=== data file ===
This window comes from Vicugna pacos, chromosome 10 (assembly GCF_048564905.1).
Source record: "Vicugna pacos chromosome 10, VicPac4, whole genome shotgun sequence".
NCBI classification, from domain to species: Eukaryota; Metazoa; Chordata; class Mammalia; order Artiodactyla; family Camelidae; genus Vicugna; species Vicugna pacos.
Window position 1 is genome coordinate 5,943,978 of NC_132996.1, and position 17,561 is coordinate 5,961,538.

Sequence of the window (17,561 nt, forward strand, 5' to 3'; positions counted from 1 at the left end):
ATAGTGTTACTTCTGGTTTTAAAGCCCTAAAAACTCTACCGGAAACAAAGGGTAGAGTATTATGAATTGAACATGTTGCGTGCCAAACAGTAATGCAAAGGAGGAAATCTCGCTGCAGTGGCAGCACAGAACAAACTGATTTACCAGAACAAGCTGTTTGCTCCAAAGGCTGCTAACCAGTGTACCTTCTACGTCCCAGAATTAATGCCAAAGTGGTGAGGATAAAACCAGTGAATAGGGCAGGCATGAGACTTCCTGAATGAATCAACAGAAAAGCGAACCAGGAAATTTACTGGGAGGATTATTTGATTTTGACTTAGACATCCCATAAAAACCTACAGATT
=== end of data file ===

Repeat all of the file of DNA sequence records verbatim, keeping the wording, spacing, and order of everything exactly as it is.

This window comes from Vicugna pacos, chromosome 10 (assembly GCF_048564905.1).
Source record: "Vicugna pacos chromosome 10, VicPac4, whole genome shotgun sequence".
NCBI classification, from domain to species: Eukaryota; Metazoa; Chordata; class Mammalia; order Artiodactyla; family Camelidae; genus Vicugna; species Vicugna pacos.
Window position 1 is genome coordinate 5,943,978 of NC_132996.1, and position 17,561 is coordinate 5,961,538.

Sequence of the window (17,561 nt, forward strand, 5' to 3'; positions counted from 1 at the left end):
ATAGTGTTACTTCTGGTTTTAAAGCCCTAAAAACTCTACCGGAAACAAAGGGTAGAGTATTATGAATTGAACATGTTGCGTGCCAAACAGTAATGCAAAGGAGGAAATCTCGCTGCAGTGGCAGCACAGAACAAACTGATTTACCAGAACAAGCTGTTTGCTCCAAAGGCTGCTAACCAGTGTACCTTCTACGTCCCAGAATTAATGCCAAAGTGGTGAGGATAAAACCAGTGAATAGGGCAGGCATGAGACTTCCTGAATGAATCAACAGAAAAGCGAACCAGGAAATTTACTGGGAGGATTATTTGATTTTGACTTAGACATCCCATAAAAACCTACAGATT